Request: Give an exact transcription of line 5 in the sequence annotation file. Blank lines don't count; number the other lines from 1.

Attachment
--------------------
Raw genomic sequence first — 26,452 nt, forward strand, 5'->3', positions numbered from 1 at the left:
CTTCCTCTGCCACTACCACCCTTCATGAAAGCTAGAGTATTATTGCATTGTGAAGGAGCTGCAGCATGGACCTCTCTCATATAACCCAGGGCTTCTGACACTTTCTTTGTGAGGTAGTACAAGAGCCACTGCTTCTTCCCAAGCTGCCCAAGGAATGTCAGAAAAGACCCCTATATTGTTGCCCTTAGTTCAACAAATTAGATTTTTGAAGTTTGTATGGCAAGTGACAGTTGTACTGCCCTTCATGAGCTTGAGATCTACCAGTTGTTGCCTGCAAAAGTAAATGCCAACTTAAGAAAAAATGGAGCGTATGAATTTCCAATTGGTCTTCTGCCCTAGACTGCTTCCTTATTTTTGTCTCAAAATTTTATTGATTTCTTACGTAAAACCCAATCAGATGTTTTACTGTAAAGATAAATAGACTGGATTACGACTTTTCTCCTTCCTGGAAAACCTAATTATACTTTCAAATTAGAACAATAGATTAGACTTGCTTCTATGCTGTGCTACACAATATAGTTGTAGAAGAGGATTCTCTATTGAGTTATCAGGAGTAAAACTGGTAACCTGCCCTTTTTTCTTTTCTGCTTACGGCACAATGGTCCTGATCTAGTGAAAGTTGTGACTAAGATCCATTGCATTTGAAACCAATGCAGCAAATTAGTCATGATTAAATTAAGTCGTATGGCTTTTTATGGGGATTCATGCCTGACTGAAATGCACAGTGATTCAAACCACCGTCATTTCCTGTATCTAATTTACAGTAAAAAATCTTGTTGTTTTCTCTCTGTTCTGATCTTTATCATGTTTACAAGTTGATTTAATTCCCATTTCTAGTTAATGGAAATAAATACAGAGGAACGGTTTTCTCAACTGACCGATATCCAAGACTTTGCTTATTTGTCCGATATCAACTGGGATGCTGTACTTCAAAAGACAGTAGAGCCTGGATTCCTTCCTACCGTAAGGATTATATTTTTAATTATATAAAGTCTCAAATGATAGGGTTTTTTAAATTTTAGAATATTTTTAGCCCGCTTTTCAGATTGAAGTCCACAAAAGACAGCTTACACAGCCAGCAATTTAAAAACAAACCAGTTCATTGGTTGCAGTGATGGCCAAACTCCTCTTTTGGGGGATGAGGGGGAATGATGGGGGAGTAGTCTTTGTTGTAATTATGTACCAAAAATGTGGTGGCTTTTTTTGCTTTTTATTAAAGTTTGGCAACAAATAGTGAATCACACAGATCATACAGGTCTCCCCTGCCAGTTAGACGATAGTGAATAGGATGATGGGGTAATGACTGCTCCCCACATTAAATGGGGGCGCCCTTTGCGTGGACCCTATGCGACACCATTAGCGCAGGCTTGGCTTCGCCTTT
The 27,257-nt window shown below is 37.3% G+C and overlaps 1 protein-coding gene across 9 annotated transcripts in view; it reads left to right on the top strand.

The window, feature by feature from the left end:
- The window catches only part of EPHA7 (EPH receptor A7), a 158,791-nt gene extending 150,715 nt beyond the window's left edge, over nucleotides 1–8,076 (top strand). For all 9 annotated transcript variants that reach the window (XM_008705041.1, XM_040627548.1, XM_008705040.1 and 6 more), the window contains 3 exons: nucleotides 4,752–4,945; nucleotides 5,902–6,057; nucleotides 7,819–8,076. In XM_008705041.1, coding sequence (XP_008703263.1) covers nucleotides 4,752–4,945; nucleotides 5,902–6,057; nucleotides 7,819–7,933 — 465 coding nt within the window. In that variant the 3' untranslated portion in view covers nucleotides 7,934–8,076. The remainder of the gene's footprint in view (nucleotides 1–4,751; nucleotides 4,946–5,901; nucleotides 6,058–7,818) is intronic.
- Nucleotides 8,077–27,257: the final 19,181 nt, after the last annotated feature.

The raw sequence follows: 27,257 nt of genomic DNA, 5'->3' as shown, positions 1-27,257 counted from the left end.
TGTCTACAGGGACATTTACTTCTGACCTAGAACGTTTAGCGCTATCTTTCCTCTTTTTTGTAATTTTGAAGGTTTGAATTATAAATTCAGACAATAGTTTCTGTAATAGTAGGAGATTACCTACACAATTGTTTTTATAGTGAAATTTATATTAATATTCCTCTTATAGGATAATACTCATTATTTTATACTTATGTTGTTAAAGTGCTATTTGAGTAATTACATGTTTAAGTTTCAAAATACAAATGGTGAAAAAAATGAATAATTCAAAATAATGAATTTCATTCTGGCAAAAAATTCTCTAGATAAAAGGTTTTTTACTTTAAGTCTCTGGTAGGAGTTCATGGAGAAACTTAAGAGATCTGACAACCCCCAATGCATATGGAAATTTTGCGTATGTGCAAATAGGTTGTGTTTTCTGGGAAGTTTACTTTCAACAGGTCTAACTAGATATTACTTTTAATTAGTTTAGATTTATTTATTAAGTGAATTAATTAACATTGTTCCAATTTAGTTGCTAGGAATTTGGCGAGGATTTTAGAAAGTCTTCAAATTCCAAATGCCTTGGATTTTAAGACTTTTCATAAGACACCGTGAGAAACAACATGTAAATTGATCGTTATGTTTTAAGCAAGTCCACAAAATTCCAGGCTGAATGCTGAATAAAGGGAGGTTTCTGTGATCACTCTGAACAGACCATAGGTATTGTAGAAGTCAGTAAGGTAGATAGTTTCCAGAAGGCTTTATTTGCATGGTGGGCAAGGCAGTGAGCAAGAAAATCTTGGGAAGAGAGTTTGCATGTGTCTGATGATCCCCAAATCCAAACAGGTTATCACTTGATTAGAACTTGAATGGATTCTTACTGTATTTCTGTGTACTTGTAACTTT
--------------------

- The window catches only part of EPHA7 (EPH receptor A7), a 158,791-nt gene extending 150,715 nt beyond the window's left edge, over nucleotides 1–8,076 (top strand). For all 9 annotated transcript variants that reach the window (XM_008705041.1, XM_040627548.1, XM_008705040.1 and 6 more), the window contains 3 exons: nucleotides 4,752–4,945; nucleotides 5,902–6,057; nucleotides 7,819–8,076. In XM_008705041.1, coding sequence (XP_008703263.1) covers nucleotides 4,752–4,945; nucleotides 5,902–6,057; nucleotides 7,819–7,933 — 465 coding nt within the window. In that variant the 3' untranslated portion in view covers nucleotides 7,934–8,076. The remainder of the gene's footprint in view (nucleotides 1–4,751; nucleotides 4,946–5,901; nucleotides 6,058–7,818) is intronic.